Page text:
The Houthis have initiated procedures to issue the “Digital Riyal,” as an alternative to paper currency amid a cash deficit.
The Houthi government in Sana’a has started preparing towards what it called “Digital Riyal,” a new currency that would be used locally, on which it is accused of swallowing what is left from cash liquidity of the Yemenis in the regions under its control.
The Houthis have closed all entry points that connect the regions under its control in the north of Yemen with those under the control of the legitimate government of the temporary-capital Aden. The Iran-backed militias, Houthis, have also limited the circulation of certain Yemeni banknote editions and would only allow older editions to be circulated inside its controlled-regions. All of which have caused an economic chaos in all of Yemen, pushing the Houthis towards finding other measures to solve its cash deficit.
Ever since the Saudi war on Yemen to rule-out the Houthis from the previous legitimate capital, Sana’a, back in 2014, Yemen has gone through a turmoil in its economic status.
The accumulative occurrences in the two governments and other parties in the war since 2014 have resulted in two different Yemeni riyal currencies with different values. The Riyal that is used in the regions under control of the legitimate government has less value by approximately one-third of the Riyal that is used in the regions under control of the Houthis in exchange with the US dollars. The two different currencies only differ in the year they were printed, as newer editions are not allowed in the Houthi-controlled regions.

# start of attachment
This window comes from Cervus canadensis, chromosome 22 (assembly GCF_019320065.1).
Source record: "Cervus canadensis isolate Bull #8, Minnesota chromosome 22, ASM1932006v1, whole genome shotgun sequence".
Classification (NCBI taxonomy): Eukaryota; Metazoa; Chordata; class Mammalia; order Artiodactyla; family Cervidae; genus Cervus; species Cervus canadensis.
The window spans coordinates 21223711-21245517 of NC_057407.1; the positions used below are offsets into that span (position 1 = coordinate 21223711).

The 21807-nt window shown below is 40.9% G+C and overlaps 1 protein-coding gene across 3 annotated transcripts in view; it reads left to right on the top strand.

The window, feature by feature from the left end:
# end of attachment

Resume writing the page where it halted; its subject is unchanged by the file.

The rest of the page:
Back in 2017, the Central Bank of Aden printed 400 billion Yemeni riyals in 1,000 riyals banknotes, which were released in the market in July of the same year, and were circulated throughout all Yemeni regions, including those under the Houthi control. Those prints had the signature of the first Governor of the Central Bank of Aden Munsir Al-Qu’aiti.
The Central Bank in Sana’a, under the Houthi control, has recently banned the circulation of the new 1,000 riyals banknotes that were printed similar to the old banknotes used by the Houthis, on the background of spreading news of the arrival of 60 billion riyals from the newly-printed 1,000 banknotes into the its regions. It is said that the Aden-based Central Bank had to take such measures to evade the Houthi ban and address the shortage of cash in the market, according to Arab News.